Reading comprehension is the target goal for reading. In order for reading comprehension to take place, students need to learn and apply the other foundational components of reading (phonological awareness, phonics, and fluency). Feel free to read about the other components in my previous blog posts. Reading comprehension is the ability of a person to read something and understand the meaning of what was read. This can be a difficult task for students with underlying disabilities and for those that haven't been taught explicitly how to read for understanding. To learn more about how to teach reading comprehension, read my previous blog post on the fourth component of reading (https://www.holmestutoring.com/post/the-fourth-reading-component).
Building one's vocabulary is a key part of a reading comprehension curriculum. Some students have a hard time accessing the general education curriculum because they don't have background knowledge or reference to the vocabulary provided in the textbook. Depending on the culture of the student, some words may not be used while at home. It is important for parents and educators to expose students to multiple genres of books in early childhood development so students can enhance their vocabulary development.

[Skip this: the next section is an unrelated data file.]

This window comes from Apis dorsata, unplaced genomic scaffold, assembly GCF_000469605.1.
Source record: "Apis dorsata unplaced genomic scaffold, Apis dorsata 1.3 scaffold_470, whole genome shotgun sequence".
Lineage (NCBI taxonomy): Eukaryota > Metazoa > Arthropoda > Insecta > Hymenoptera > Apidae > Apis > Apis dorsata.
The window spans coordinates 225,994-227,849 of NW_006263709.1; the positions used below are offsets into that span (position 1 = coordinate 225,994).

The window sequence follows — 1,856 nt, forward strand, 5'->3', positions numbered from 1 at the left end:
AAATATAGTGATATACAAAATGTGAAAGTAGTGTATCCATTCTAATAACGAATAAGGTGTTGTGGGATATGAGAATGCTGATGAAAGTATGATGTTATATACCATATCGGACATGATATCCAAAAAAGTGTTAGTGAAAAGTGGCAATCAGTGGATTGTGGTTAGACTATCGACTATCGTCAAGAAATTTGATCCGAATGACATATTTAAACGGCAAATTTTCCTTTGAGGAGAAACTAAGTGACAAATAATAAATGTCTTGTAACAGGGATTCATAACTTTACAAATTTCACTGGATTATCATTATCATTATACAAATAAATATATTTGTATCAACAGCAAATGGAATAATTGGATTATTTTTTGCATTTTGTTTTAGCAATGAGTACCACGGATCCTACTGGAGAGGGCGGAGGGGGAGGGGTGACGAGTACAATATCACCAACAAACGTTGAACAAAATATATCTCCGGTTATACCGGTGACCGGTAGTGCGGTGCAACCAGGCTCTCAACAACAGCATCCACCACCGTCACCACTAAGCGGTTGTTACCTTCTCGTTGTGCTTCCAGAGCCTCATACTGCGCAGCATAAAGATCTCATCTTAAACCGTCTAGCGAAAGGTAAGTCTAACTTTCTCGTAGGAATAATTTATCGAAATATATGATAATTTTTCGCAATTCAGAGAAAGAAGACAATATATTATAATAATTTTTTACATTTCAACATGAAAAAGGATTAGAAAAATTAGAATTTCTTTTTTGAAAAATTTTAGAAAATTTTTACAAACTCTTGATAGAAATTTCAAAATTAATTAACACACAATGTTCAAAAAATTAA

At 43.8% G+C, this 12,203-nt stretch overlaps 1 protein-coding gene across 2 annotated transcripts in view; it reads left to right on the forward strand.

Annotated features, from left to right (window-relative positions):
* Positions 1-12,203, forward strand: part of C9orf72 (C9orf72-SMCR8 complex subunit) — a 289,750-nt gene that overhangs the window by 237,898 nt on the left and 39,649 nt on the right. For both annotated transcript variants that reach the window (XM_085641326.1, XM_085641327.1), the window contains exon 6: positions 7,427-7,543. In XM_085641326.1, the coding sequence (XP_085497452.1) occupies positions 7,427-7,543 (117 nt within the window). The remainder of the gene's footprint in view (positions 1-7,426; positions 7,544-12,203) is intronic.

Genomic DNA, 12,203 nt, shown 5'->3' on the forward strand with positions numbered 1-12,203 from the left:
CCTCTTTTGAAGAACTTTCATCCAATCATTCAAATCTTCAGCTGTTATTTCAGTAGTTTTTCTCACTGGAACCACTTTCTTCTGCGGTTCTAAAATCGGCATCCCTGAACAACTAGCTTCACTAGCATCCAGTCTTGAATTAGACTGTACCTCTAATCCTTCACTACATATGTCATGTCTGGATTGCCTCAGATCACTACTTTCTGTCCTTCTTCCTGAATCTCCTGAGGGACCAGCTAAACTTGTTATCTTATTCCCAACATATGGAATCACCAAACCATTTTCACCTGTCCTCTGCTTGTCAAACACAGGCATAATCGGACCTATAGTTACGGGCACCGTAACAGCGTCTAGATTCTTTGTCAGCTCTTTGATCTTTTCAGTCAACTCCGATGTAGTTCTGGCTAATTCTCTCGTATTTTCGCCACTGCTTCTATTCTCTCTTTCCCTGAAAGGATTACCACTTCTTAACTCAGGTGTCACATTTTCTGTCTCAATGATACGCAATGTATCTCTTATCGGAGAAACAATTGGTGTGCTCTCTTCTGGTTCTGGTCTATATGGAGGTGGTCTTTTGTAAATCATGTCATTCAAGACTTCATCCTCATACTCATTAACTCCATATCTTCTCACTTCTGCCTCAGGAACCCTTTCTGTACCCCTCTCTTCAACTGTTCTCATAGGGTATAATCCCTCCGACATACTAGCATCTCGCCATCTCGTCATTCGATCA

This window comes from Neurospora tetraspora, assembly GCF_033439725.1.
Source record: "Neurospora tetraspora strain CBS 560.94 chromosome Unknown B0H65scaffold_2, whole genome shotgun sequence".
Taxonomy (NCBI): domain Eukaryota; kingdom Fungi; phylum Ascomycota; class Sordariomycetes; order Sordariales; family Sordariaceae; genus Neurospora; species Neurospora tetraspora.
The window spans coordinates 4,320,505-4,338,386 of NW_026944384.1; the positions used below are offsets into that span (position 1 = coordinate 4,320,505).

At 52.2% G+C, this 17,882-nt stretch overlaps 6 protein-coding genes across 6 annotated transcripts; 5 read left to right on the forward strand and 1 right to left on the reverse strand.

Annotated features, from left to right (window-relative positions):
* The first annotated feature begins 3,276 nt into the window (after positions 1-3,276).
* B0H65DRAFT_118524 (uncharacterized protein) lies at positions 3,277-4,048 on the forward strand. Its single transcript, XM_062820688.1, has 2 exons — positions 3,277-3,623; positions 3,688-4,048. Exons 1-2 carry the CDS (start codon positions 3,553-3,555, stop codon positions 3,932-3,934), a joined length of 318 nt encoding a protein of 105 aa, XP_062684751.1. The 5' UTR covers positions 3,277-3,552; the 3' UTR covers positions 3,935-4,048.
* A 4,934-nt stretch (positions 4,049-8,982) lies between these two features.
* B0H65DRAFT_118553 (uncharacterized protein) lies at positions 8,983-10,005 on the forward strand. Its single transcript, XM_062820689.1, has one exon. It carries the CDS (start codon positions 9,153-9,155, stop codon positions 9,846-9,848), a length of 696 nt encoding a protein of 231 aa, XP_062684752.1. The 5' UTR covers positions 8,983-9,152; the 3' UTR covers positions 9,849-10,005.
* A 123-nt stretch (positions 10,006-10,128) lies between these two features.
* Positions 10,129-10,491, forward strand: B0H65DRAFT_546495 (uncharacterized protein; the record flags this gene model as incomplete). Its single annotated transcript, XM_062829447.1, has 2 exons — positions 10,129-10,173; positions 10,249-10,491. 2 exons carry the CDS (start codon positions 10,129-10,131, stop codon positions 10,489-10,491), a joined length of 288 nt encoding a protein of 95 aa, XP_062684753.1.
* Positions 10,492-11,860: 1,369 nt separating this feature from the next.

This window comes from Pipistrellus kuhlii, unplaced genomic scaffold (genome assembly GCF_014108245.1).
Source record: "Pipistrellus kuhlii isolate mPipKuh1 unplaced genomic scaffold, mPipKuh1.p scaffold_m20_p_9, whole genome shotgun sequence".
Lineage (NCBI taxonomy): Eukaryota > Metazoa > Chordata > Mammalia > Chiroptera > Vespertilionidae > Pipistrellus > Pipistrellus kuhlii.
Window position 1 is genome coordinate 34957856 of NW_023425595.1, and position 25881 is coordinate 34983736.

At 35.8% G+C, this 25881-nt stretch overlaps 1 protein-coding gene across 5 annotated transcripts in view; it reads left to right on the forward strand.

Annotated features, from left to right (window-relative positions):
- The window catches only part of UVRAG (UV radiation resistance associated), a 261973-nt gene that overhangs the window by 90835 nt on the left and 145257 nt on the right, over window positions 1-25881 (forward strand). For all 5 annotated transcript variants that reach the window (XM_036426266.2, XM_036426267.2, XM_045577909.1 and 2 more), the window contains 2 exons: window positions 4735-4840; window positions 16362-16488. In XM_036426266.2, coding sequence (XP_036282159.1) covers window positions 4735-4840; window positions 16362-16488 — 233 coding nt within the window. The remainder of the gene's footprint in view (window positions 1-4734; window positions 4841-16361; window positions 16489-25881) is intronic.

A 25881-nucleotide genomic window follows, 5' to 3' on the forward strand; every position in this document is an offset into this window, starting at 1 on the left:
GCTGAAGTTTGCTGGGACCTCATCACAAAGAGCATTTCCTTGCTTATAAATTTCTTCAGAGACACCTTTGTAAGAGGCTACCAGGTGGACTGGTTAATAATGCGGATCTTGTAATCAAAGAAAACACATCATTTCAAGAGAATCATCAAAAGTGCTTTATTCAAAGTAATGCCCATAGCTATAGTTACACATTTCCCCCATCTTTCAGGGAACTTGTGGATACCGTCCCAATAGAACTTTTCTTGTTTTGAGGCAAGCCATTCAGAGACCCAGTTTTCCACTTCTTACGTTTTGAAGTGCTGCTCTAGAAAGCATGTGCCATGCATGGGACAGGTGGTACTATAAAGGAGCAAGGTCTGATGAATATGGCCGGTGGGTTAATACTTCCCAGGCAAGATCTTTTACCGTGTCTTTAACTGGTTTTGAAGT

All of the resources provided are from the Cox Campus website. I use these resources to drive some of my instruction. They also have great instructional courses on the Cox Campus website if you want to learn more about reading.